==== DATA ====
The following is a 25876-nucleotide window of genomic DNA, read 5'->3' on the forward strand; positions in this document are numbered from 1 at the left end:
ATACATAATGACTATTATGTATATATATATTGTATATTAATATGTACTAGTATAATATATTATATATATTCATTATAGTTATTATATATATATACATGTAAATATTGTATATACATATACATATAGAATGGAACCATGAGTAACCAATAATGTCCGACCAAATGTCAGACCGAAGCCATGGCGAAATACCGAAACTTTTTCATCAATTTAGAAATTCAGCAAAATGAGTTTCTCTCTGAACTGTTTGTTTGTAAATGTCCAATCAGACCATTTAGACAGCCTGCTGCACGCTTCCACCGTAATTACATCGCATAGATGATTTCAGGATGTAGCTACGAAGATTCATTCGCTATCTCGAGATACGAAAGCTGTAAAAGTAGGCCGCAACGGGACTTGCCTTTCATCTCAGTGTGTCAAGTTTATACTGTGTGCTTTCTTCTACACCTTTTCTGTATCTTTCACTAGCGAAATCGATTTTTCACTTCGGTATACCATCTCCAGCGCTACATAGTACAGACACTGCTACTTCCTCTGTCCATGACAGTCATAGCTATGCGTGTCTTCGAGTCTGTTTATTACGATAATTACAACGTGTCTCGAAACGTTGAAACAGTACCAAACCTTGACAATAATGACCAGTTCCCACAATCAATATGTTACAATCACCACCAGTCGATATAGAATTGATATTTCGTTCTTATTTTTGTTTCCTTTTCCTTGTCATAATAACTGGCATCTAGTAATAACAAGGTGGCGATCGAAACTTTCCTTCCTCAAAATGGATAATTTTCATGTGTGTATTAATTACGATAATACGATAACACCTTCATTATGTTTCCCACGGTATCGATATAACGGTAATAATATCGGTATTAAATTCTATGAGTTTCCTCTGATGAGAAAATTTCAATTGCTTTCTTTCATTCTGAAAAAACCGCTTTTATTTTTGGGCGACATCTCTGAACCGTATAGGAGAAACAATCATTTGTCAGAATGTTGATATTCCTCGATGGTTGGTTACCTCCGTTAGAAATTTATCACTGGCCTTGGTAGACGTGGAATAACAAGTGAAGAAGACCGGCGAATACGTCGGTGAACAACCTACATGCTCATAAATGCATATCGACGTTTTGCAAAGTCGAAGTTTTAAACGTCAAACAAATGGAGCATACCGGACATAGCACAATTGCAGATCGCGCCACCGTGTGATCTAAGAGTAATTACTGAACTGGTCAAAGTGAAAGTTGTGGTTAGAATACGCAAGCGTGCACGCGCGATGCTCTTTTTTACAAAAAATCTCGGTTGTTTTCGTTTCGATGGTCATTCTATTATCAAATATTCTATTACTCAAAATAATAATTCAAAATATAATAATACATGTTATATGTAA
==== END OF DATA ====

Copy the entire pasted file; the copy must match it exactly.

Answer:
The following is a 25876-nucleotide window of genomic DNA, read 5'->3' on the forward strand; positions in this document are numbered from 1 at the left end:
ATACATAATGACTATTATGTATATATATATTGTATATTAATATGTACTAGTATAATATATTATATATATTCATTATAGTTATTATATATATATACATGTAAATATTGTATATACATATACATATAGAATGGAACCATGAGTAACCAATAATGTCCGACCAAATGTCAGACCGAAGCCATGGCGAAATACCGAAACTTTTTCATCAATTTAGAAATTCAGCAAAATGAGTTTCTCTCTGAACTGTTTGTTTGTAAATGTCCAATCAGACCATTTAGACAGCCTGCTGCACGCTTCCACCGTAATTACATCGCATAGATGATTTCAGGATGTAGCTACGAAGATTCATTCGCTATCTCGAGATACGAAAGCTGTAAAAGTAGGCCGCAACGGGACTTGCCTTTCATCTCAGTGTGTCAAGTTTATACTGTGTGCTTTCTTCTACACCTTTTCTGTATCTTTCACTAGCGAAATCGATTTTTCACTTCGGTATACCATCTCCAGCGCTACATAGTACAGACACTGCTACTTCCTCTGTCCATGACAGTCATAGCTATGCGTGTCTTCGAGTCTGTTTATTACGATAATTACAACGTGTCTCGAAACGTTGAAACAGTACCAAACCTTGACAATAATGACCAGTTCCCACAATCAATATGTTACAATCACCACCAGTCGATATAGAATTGATATTTCGTTCTTATTTTTGTTTCCTTTTCCTTGTCATAATAACTGGCATCTAGTAATAACAAGGTGGCGATCGAAACTTTCCTTCCTCAAAATGGATAATTTTCATGTGTGTATTAATTACGATAATACGATAACACCTTCATTATGTTTCCCACGGTATCGATATAACGGTAATAATATCGGTATTAAATTCTATGAGTTTCCTCTGATGAGAAAATTTCAATTGCTTTCTTTCATTCTGAAAAAACCGCTTTTATTTTTGGGCGACATCTCTGAACCGTATAGGAGAAACAATCATTTGTCAGAATGTTGATATTCCTCGATGGTTGGTTACCTCCGTTAGAAATTTATCACTGGCCTTGGTAGACGTGGAATAACAAGTGAAGAAGACCGGCGAATACGTCGGTGAACAACCTACATGCTCATAAATGCATATCGACGTTTTGCAAAGTCGAAGTTTTAAACGTCAAACAAATGGAGCATACCGGACATAGCACAATTGCAGATCGCGCCACCGTGTGATCTAAGAGTAATTACTGAACTGGTCAAAGTGAAAGTTGTGGTTAGAATACGCAAGCGTGCACGCGCGATGCTCTTTTTTACAAAAAATCTCGGTTGTTTTCGTTTCGATGGTCATTCTATTATCAAATATTCTATTACTCAAAATAATAATTCAAAATATAATAATACATGTTATATGTAA